Friday, November 23, 2007

Too much to tell!

A lot happened since I left Concepción. First I went to Los Angeles with Dennis the Dutchman, and we made an attempt to climb Volcán Atuco (almost 3000 meters). Antuco is a perfect volcano in Parque nacional Lago del Laja. However, we ran into some trouble when the bus took about three times as long as we´d been told it would take, when we didn´t have too much luck hitch-hiking into the park, and finally when the clouds moved in on us as we were about two-thirds of the way up. Oh well, it was a beautiful climb nonetheless, and a fun slide back down to the snowline. We also saw two condors!

We then went to Pucón, which is home to another famous volcano. Antuco is most famous for having killed 17 Chilean soldiers who were caught in bad weather during an ascent, and Volcán Villarica is famous for its accessibility and constant activity.

Volcán Villarica is off-limits to independent climbers, so we had to hire a mountain guide (a great Swiss guy called Tobias). The weather was stunning, and we made it to the top in less than five hours. Sadly, the noxious gases were getting swirled around so bad that I didn´t get to see magma inside the crater, but I brought a nice bottle of wine up there and some cups, so we celebrated in the middle of clouds of hot, sulphurous smoke at about 2900 meters.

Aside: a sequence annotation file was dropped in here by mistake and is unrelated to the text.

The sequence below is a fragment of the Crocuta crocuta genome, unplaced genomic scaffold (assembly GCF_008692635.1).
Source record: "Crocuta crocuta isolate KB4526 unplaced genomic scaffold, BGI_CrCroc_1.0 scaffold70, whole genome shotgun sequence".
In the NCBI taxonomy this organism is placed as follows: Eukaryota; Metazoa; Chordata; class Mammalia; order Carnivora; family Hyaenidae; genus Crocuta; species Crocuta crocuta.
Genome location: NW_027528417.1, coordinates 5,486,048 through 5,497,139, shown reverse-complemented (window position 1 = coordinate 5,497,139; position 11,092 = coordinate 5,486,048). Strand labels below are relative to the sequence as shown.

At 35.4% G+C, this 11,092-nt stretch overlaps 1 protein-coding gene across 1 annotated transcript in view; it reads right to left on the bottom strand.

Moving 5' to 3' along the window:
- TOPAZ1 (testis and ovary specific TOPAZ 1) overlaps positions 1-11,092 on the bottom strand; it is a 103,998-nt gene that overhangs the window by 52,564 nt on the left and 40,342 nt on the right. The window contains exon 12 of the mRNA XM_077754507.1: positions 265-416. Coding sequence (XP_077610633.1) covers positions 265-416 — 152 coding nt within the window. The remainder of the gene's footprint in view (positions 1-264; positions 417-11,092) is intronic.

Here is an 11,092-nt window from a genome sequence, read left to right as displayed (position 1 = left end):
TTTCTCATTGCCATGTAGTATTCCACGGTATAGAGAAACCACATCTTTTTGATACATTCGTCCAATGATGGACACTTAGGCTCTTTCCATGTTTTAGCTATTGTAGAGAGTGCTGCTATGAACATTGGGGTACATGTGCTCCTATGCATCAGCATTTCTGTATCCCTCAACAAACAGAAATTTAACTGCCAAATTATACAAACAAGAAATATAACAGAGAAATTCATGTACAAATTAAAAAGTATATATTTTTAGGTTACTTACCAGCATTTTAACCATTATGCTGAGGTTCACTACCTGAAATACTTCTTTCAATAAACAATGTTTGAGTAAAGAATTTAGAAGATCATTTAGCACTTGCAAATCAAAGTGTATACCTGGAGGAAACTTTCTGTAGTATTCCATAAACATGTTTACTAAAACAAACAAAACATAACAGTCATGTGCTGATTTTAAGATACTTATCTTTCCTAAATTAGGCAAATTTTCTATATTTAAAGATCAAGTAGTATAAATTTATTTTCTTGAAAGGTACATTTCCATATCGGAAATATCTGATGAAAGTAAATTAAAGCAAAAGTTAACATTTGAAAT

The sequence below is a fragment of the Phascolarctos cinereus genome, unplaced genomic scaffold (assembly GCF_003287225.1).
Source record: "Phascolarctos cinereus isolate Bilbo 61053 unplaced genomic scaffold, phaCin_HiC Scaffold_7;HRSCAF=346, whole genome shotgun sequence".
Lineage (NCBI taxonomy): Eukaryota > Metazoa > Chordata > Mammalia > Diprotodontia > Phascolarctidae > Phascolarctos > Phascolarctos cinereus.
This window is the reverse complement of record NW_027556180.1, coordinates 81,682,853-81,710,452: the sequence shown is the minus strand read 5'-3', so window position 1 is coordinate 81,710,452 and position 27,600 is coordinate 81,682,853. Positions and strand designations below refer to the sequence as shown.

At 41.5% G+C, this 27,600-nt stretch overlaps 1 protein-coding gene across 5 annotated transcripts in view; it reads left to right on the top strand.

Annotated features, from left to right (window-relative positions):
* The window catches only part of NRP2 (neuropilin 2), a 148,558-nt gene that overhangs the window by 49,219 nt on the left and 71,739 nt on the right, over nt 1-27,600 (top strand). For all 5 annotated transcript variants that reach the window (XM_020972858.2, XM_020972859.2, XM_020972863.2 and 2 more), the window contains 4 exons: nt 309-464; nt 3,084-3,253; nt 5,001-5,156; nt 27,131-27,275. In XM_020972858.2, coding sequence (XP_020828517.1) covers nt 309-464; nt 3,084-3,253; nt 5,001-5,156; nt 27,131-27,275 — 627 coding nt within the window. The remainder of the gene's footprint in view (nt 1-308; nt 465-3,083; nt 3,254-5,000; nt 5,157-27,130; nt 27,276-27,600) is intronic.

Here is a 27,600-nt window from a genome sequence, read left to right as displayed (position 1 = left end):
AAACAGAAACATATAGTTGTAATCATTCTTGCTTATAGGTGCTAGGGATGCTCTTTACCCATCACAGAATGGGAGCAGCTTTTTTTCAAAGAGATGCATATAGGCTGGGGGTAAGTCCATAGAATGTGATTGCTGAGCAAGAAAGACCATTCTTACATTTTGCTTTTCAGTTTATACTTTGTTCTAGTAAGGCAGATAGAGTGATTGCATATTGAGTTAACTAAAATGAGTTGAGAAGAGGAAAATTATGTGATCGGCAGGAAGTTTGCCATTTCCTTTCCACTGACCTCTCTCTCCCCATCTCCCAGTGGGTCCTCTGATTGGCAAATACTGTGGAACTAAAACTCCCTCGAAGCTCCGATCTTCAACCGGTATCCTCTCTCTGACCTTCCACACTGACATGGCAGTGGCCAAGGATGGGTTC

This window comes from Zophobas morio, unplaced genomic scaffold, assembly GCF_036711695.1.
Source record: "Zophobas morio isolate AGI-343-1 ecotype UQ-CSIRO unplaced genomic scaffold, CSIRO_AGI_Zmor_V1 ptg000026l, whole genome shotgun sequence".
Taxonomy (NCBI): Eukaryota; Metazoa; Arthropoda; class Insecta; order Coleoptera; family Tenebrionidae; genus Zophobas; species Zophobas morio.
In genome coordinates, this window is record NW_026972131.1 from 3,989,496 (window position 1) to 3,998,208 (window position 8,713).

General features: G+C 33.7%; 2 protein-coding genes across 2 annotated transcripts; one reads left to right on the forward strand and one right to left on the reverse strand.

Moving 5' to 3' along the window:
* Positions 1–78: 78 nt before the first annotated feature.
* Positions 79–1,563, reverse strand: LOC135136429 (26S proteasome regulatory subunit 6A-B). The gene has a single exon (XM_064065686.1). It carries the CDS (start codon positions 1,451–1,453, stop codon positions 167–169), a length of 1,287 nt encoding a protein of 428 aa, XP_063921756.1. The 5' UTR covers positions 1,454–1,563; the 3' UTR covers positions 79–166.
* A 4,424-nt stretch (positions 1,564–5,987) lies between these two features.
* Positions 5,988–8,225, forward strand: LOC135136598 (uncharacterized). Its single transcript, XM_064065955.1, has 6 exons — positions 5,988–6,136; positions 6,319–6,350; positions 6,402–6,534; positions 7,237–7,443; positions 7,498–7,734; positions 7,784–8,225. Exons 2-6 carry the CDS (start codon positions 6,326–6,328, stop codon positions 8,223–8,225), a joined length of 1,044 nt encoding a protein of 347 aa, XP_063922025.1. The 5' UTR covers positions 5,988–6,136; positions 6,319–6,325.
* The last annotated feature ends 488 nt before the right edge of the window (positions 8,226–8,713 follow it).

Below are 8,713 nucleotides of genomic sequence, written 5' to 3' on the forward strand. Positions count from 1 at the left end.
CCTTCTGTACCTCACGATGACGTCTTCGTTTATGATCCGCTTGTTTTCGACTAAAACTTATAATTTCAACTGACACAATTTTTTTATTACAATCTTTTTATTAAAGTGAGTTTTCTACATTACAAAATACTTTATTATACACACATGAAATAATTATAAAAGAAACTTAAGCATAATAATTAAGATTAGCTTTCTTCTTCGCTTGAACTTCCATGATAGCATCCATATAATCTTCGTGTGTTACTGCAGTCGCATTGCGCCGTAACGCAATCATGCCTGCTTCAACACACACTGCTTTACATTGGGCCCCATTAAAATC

I then went to some really nice hot springs (two bottles of wine, this time, and lots of cups), some nice little hikes, and a half-day hike in Parque Nacional Huerquehue. The goal of visiting this park was to see wild Araucarias (monkey puzzle trees). It sounds strange to go look for “wild” trees, I know… But these trees are just awesome, prehistoric, and in the mountains they grow much larger than the largest one I had ever seen before. And they die! I know that all trees die, but seeing giant dead Auraucarias rotting on the ground is strangely fascinating. The forest s a mix of Araucarias and Nothofagus, with a bamboo understory. I also got to see black-throated huet-huet, the Chucao tapaculo, and lots of white-crested elaenias and austral parakeets.

I then went to Valdivia, which was very pretty and great place to party with Chilean students and relax. I had a great time just visiting sites of local cultural interest, and reading my book. The highlight was a visit to some old Spanish forts. I also made the mistake of signing up for an organized tour to an isolated farming town on an island in the delta. It sounded good, but all the other passengers were little old Chilean ladies whose only concern was to harvest medicinal and decorative plants from the woods, the roadside, and even people’s gardens! So that´s what we did - for two hours. At least there were dozens of black-necked swans…

I then went to a small place in the countryside North of Puerto Octay, on the shores of Lago Llanquihue. It is a beautiful place, dominated by Volcán Osorno, and very fertile and peaceful.